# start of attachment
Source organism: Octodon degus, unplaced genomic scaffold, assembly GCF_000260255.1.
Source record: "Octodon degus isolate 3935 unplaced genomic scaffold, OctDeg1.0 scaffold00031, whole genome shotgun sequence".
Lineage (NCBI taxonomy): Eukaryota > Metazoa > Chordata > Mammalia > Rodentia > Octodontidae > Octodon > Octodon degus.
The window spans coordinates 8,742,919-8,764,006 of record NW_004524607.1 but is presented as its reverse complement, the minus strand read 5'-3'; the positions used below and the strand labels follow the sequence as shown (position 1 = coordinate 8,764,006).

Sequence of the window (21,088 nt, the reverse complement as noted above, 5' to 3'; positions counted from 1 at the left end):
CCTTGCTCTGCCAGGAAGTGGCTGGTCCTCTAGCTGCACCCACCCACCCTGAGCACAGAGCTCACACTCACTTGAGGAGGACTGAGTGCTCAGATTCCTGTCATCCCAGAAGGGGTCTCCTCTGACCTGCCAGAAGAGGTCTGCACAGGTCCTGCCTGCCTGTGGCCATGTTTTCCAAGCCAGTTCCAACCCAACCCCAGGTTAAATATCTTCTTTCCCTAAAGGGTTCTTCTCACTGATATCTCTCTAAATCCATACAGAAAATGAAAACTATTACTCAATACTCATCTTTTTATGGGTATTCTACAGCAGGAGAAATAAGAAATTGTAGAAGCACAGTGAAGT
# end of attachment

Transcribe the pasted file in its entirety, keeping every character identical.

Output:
Source organism: Octodon degus, unplaced genomic scaffold, assembly GCF_000260255.1.
Source record: "Octodon degus isolate 3935 unplaced genomic scaffold, OctDeg1.0 scaffold00031, whole genome shotgun sequence".
Lineage (NCBI taxonomy): Eukaryota > Metazoa > Chordata > Mammalia > Rodentia > Octodontidae > Octodon > Octodon degus.
The window spans coordinates 8,742,919-8,764,006 of record NW_004524607.1 but is presented as its reverse complement, the minus strand read 5'-3'; the positions used below and the strand labels follow the sequence as shown (position 1 = coordinate 8,764,006).

Sequence of the window (21,088 nt, the reverse complement as noted above, 5' to 3'; positions counted from 1 at the left end):
CCTTGCTCTGCCAGGAAGTGGCTGGTCCTCTAGCTGCACCCACCCACCCTGAGCACAGAGCTCACACTCACTTGAGGAGGACTGAGTGCTCAGATTCCTGTCATCCCAGAAGGGGTCTCCTCTGACCTGCCAGAAGAGGTCTGCACAGGTCCTGCCTGCCTGTGGCCATGTTTTCCAAGCCAGTTCCAACCCAACCCCAGGTTAAATATCTTCTTTCCCTAAAGGGTTCTTCTCACTGATATCTCTCTAAATCCATACAGAAAATGAAAACTATTACTCAATACTCATCTTTTTATGGGTATTCTACAGCAGGAGAAATAAGAAATTGTAGAAGCACAGTGAAGT